Bread products are universal across all cultures and cuisines. Indian cuisine is no different, and there’s certainly plenty of baked goodness to go along with the curries and tandoori.
Two of them in particular are delicious components of several dishes at Little India of Denver, but telling the two apart can be difficult for the uninitiated. Let us go over the differences and joys of naan and paratha.
At first, there doesn’t seem to be much in the way of differences between the two. Naan is a type of flatbread, and so is paratha. Both of them can be stuffed according to the chef’s tastes. Both of them are often eaten as breakfast foods. Those particular qualities don’t give much to work with when trying to decide which is better.
Naan is very much a baked good, often done in a tandoor, the same sort of clay oven where tandoori dishes are cooked. It’s often served hot after being pulled out of the tandoor and brushed with butter. Variations of the recipe using yogurt or milk can lead to a thicker or “fluffier” product, particularly useful when the chef wants to stuff the naan. Much like pita bread, naan can be stuffed with meat, vegetables and other ingredients, creating a pocket-type sandwich.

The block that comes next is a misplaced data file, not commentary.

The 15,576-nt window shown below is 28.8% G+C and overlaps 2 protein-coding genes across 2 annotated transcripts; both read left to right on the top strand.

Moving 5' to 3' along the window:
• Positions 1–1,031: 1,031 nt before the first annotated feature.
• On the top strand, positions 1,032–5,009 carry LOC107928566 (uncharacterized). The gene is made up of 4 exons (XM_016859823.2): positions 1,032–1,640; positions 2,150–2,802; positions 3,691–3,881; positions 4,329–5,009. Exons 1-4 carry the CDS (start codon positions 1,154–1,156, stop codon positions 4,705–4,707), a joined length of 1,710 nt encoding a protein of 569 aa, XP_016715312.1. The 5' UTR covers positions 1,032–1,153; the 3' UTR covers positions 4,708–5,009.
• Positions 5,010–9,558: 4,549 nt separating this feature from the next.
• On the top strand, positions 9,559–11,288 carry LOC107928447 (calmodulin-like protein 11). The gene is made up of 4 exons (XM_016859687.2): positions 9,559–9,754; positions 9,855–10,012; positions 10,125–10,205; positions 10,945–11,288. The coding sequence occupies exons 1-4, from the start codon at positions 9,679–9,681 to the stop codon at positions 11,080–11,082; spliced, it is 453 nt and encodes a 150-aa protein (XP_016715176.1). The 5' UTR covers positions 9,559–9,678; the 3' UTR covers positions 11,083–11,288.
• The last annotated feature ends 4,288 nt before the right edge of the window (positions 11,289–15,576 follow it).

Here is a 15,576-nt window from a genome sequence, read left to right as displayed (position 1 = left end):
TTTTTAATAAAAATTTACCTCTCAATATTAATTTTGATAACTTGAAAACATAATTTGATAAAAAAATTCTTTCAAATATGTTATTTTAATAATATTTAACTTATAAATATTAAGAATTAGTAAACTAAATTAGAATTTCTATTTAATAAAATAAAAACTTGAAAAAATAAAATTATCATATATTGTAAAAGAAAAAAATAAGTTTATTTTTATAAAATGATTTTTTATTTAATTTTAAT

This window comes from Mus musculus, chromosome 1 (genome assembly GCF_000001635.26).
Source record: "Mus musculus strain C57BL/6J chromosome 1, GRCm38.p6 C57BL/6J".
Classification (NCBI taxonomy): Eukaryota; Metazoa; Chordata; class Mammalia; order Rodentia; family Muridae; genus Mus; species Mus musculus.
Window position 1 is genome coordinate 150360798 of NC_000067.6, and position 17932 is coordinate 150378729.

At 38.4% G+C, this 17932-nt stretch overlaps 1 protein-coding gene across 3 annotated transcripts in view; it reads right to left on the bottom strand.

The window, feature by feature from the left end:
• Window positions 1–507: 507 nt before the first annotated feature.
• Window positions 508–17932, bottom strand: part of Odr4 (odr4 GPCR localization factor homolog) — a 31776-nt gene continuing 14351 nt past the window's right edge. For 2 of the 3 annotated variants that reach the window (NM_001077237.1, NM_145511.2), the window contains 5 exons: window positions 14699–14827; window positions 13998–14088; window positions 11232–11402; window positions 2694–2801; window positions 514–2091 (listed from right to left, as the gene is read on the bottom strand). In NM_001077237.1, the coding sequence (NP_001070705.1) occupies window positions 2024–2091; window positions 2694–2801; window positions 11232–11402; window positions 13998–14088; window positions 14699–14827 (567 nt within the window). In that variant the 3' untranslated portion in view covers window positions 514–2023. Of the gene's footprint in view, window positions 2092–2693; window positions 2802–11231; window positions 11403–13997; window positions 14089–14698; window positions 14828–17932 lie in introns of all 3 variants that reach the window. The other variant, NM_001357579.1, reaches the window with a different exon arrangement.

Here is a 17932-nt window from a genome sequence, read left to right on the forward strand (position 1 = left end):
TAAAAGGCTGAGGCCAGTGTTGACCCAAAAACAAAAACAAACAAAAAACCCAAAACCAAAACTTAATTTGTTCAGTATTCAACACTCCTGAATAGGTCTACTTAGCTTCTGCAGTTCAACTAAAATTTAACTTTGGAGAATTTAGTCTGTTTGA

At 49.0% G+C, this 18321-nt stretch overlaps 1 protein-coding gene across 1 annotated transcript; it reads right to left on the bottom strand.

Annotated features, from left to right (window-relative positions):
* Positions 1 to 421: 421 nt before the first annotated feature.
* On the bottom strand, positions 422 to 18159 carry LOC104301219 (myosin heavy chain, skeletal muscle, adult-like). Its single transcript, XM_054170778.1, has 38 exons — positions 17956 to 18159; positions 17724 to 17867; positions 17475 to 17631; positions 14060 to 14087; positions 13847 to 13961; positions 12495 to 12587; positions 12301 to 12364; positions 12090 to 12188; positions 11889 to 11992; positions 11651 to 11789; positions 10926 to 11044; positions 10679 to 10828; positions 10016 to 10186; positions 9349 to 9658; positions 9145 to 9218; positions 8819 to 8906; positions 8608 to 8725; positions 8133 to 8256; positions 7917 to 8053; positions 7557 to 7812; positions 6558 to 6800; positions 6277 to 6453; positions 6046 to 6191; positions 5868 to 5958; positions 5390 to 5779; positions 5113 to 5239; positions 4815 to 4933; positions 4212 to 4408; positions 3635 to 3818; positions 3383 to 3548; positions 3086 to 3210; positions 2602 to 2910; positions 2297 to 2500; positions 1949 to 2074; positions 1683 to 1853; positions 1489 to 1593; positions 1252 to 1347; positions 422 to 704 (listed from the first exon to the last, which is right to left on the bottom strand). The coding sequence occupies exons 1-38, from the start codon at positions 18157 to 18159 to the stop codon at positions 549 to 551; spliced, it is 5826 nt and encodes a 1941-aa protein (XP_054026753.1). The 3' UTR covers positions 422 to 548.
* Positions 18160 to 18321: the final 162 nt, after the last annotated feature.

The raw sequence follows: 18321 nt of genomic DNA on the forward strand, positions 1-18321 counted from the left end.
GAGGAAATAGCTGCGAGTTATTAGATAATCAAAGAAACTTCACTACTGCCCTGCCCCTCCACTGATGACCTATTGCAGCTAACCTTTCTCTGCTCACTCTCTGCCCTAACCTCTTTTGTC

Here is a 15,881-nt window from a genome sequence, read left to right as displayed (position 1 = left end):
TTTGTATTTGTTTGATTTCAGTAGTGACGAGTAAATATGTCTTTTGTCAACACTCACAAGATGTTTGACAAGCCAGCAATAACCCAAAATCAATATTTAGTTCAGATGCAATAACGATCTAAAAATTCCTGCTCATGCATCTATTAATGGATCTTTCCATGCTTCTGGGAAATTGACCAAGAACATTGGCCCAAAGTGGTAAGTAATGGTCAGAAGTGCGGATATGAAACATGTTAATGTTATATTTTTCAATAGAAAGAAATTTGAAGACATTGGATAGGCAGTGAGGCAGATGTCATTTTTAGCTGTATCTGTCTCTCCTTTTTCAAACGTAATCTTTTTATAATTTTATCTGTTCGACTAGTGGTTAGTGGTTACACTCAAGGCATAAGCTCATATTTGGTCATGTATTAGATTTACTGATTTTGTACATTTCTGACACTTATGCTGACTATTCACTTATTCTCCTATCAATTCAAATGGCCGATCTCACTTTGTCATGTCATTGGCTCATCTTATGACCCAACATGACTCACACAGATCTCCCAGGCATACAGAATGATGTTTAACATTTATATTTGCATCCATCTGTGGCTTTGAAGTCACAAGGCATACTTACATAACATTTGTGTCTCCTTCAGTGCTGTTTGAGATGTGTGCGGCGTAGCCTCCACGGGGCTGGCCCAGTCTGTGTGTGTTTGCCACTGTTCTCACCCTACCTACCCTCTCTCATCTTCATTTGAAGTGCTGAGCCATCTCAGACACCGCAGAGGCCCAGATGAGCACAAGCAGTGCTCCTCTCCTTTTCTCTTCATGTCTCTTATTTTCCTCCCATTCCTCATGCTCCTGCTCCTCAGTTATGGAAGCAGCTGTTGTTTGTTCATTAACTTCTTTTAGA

Paratha, while definitely bread, is not baked the way that naan is. Rather, it’s fried in a tawa, a stone frying pan, using butter or cooking oil. While naan is generally rolled out once and slapped up against the side of the tandoor, paratha often gets rolled out multiple times, creating a very flaky bread. Paratha can be stuffed, but unlike naan, the stuffing is not quite the same, akin more to crepes than pita. Additionally, paratha serves as a sort of “dessert” bread, particularly when topped with caramelized sugar and butter.
One does not have to enjoy naan to the exclusion of paratha, or vice versa. Both are excellent breads that can be enjoyed in a variety of tasty ways and with plenty of other excellent dishes. Take the time to visit one of our Little India locations and see how you like them both.